What Makes A Hotel Eco-Friendly?

What Makes A Hotel Eco-FriendlyI recently took a trip with my daughter to the PGA National Resort in Palm Beach Florida, we needed a girls trip to some place warm after our long winter and we got to visit Grandma. When I was looking for hotels I had one criteria, a kiddie pool. I saw that the resort was touting itself as “green” not officially by any seal. It was trip on a whim so my research stopped there I felt it was better than nothing and I booked it.

When I arrived other than seeing a sea of green lush grass I saw several charging stations for electric vehicles in the prime parking for the resort. I was impressed, I am always happy to see support for EV’s. I thought we were off to a good and earnest start on being considered an eco-friendly resort.

When I got to my room I saw lots of the typical hotel green things like the sign in the bathroom stating that if you put the towels on the floor they will replaced and if not they will stay. They also stated that sheets will be changed until the third day of your stay. These are typical things to see, I was happy to see them but they did not set them apart from any other resort making any efforts.

Hotel 1Looking around I saw other things, not typical things like the energy efficient hairdryer and coffee maker. My room even had recycling bins for paper and plastic/tin. The thermostat was a smart thermostat to ensure energy efficiency. I have honestly never seen that in my travels through out the years so I give high marks to these efforts.

Lets get to the bathroom….the shower had the lowest flow shower head I have ever felt. It was like water torture. I was not sold on the efficiency of this, it took 3 times as long to get the shampoo out of my hair. I put this in the grey area of eco-friendly on paper it may seem efficient but I think in practice this effort fell far short.

Sounds great right, sounds greener than other resorts right? That may be true but here are all the things that is no where close to green.

The golf course, which is sprayed with gallons of pesticide and synthetic fertilizer every year. Then it is doused with water daily to keep it green. Then this overly fertile run off goes into the ponds around the course that would develop pond scum or algae if they were not treated with chemicals. I am not naive, I get it, it is the PGA resort people are looking for a beautiful course and until that perception of perfection is changed this chemical process will remain.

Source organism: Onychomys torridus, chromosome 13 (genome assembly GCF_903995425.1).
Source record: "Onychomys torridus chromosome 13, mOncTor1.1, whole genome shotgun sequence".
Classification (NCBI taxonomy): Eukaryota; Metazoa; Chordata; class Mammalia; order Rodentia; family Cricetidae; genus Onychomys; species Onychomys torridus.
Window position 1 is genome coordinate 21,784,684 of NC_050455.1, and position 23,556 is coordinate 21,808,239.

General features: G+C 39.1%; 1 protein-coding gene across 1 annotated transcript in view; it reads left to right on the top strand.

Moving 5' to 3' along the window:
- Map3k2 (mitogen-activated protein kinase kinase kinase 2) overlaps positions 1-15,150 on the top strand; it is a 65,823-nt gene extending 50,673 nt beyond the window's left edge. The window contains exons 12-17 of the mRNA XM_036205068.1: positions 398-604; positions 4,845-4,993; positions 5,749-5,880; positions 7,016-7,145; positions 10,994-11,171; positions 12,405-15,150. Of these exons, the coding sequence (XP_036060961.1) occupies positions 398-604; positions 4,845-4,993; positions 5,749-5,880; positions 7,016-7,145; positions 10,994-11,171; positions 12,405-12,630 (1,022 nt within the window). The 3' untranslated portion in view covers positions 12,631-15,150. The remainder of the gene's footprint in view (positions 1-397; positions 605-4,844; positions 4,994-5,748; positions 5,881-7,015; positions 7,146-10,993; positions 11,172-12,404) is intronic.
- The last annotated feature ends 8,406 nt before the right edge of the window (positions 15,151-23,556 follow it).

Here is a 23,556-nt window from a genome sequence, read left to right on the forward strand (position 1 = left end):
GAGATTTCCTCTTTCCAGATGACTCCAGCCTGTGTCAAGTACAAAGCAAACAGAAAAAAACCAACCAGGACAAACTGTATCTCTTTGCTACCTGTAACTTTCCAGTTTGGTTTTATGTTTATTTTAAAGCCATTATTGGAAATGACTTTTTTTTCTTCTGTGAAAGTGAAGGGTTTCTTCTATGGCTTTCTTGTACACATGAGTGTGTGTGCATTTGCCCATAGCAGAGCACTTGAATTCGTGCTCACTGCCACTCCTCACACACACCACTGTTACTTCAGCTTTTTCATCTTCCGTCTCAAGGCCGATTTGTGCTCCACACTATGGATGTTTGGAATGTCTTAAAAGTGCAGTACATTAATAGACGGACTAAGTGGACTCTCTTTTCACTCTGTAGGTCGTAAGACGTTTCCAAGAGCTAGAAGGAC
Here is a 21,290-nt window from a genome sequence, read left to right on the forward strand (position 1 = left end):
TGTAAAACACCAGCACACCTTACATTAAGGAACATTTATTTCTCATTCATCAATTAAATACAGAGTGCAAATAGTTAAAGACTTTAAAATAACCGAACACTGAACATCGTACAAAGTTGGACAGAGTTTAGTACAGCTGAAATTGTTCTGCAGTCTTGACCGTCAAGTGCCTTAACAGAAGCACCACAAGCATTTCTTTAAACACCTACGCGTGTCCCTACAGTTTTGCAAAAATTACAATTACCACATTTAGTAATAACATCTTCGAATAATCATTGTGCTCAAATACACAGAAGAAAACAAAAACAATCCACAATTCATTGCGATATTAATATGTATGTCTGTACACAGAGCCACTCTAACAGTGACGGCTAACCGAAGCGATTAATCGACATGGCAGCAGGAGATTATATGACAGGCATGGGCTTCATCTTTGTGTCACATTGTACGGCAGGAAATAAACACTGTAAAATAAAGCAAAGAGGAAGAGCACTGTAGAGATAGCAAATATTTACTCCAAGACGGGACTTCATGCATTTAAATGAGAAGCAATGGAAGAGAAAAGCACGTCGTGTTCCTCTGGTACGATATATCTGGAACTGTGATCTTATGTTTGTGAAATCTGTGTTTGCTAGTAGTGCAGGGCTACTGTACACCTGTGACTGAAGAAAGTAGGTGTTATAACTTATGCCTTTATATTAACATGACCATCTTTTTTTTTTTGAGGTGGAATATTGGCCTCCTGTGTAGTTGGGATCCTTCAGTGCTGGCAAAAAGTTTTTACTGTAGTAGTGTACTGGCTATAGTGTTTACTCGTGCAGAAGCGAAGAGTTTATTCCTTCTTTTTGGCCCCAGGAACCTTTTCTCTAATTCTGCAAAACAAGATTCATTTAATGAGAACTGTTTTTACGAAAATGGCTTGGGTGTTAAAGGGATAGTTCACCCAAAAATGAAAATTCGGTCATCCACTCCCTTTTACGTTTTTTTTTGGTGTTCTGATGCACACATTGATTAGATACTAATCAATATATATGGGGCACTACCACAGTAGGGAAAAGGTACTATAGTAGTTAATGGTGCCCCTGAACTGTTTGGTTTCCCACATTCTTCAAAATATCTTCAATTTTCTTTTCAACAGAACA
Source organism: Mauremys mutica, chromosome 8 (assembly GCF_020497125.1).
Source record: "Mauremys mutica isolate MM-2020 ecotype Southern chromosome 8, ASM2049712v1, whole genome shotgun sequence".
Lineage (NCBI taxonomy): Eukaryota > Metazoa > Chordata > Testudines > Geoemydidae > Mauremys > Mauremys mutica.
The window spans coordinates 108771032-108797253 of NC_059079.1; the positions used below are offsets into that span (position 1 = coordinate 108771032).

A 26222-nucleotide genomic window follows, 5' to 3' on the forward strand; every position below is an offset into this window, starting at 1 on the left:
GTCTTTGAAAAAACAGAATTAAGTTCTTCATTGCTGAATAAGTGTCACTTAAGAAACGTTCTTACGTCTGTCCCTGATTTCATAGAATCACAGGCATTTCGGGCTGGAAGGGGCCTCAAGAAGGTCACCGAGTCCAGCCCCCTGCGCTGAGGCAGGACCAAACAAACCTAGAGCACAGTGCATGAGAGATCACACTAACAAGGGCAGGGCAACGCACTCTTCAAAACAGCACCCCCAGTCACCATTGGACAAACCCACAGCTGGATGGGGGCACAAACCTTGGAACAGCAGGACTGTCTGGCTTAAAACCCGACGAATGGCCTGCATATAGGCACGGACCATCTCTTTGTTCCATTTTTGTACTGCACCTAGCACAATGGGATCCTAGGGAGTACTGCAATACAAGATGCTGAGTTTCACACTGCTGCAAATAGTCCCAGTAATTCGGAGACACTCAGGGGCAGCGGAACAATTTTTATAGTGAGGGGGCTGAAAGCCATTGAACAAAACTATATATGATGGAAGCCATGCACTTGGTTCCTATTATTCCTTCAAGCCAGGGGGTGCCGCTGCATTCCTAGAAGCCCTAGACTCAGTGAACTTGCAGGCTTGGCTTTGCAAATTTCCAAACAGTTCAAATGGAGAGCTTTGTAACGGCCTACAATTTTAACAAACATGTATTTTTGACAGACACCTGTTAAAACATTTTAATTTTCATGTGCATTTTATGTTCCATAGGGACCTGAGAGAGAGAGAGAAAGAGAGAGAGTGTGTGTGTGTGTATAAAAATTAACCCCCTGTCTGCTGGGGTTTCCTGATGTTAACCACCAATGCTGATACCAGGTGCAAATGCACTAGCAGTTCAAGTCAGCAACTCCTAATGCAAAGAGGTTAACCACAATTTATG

In the restaurants they had single use containers for drinks and even had single boxes of cereal on the breakfast buffet. They also did something that drives me nuts, especially at beach or close to the beach resorts they gave you a straw already in the glass with EVERYTHING. One of the restaurants used reusable plastic plates to serve their meals on, I felt going ceramic would have been a more eco-friendly choice.

Even the room keys were not eco-friendly… the room key had your name printed on it so it was heavy┬áplastic single use key. I have actually never seen this before in any hotel. I can honestly say I see no purpose and must create so much waste every year.

Now back to the room, there was still single use  bottles of shampoo, conditioner, and body wash. Beth Terry spoke about this on her blog. Of course there were the typical over priced plastic bottles of water for purchase in the room. We all see this at hotels but the next thing is new, disposable coffee cups with paper sleeves and plastic tops (I have even seen these cups wrapped in plastic before). At least the coffee maker did not use K-cups!

I had a wonderful time at the resort, and I applaud the efforts to be eco-friendly but I found them to be token at best. We really need to tell hotels what we want when we stay there. I am going to send a letter with all my recommendation so they know that their customers care about these things.

What are some eco-friendly things you have seen in hotels and resorts?

 

Comments

  1. Thanks for writing this article. I’ve found that the offer to not take towels if they aren’t on the floor is mostly ignored by the cleaning staff (perhaps education could be improved on that end). I did stay in one eco-hotel in San Diego and there were actually a few bugs in the room (a good sign that no pesticides were used). The most authentically eco-savvy hotel I stayed at was A-Loft near the SF airport. Really had efficiency and low trash potential down.

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